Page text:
Buchanan Blusters On

I had planned simply to ignore the publication of Pat Buchanan's latest ouvre, State of Emergency: The Third World Invasion and Conquest of America, because of its many counterproductive and ludicrous claims. But it seems like the USA has taken some notice. The book debuted as the #1 bestseller on Amazon.com (-- its subsidiary Borders uses the same list); Barnes and Noble has it at #10; Powell's doesn't offer the book (but they have Things Fall Apart at #14, so that may tell us nothing); and Wal-Mart has the book in the eighth spot on its top-50 list -- frightening, perhaps, even ignoring the correspondence between the political leanings of those companies and the book's rank on their lists. (Amazon and Wal-Mart donate to Republicans, Barnes and Noble and Powell’s to Democrats.)

But this article on the blog ThinkProgress does a good job dismantling Buchanan's myopic analysis of immigration to the USA. (The blog comes from The American Progress Action Fund, "a nonpartisan organization.... that advances progressive ideas and policies.")

The article matches quotations from Buchanan's book with similar nativist sentiments by sources from various points in American history when fears of immigrants and immigration have flared -- including some surprising words from Benjamin Franklin. Here are a few examples:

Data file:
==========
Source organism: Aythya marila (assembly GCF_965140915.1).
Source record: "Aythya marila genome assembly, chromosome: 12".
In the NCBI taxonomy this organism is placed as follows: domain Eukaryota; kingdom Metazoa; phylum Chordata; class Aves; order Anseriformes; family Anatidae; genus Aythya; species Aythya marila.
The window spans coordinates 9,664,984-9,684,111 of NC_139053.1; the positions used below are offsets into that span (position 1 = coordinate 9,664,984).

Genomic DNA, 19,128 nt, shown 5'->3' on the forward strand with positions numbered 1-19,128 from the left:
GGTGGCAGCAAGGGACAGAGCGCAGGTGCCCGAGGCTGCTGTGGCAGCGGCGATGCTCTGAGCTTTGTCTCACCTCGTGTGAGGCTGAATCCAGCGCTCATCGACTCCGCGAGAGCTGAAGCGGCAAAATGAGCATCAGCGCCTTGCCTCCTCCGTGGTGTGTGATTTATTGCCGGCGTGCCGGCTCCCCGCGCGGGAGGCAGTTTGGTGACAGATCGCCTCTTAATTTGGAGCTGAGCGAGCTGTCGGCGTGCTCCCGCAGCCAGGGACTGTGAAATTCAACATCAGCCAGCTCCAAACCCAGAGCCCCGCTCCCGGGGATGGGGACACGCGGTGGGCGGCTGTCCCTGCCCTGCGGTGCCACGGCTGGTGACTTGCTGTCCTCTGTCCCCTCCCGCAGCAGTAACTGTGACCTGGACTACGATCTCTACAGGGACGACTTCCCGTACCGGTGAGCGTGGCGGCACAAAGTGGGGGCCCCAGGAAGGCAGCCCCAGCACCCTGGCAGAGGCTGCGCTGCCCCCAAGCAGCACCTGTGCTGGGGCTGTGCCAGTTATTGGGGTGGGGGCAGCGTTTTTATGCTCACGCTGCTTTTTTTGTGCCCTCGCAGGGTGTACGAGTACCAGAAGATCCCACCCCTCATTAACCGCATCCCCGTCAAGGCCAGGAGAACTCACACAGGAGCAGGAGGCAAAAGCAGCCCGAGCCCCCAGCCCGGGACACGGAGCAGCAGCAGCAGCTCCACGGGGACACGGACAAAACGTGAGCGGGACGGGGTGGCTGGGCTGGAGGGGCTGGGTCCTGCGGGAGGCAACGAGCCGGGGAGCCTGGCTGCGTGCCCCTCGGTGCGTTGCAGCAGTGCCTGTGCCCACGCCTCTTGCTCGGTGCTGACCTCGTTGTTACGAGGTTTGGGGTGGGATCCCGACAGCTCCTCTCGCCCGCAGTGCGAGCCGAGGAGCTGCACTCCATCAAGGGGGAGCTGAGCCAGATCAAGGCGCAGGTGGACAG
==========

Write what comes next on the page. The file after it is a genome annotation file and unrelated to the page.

Immigrants will not be able to assimilate:

Where the Italians wanted to be part of our family, millions of Mexicans are determined to retain their language and loyalty to Mexico. They prefer to remain outsiders. They do not wish to assimilate and the nation no longer demands that they do so. [Buchanan, p. 28, 2006]


Why should Pennsylvania, founded by the English, become a Colony of Aliens, who will shortly be so numerous as to Germanize us instead of our Anglifying them, and will never adopt our Languages or Customs, any more than they can acquire our Complexion. [Benjamin Franklin, 1751]

Immigrants are responsible for crime:

Many Hispanics, as a matter of fact, you know what culture they are assimilating to? — the rap culture, the crime culture, anti-cops, all the rest of it. [Buchanan, 8/22/06]


“The Irish fill our prisons, our poor houses. … Scratch a convict or a pauper, and the chances are that you tickle the skin of an Irish Catholic. Putting them on a boat and sending them home would end crime in this country.” [Chicago Post, 1868]

The article would benefit from an examination of The Dillingham Commission Reports, the Senate immigration reports from 1911 for which our some elected officials actually researched, personally, the facts about immigration to this country -- even traveling overseas to do so -- and accepted pleas from the public. (Compared to today's House "hearings", those earlier excursions seem Herculean.)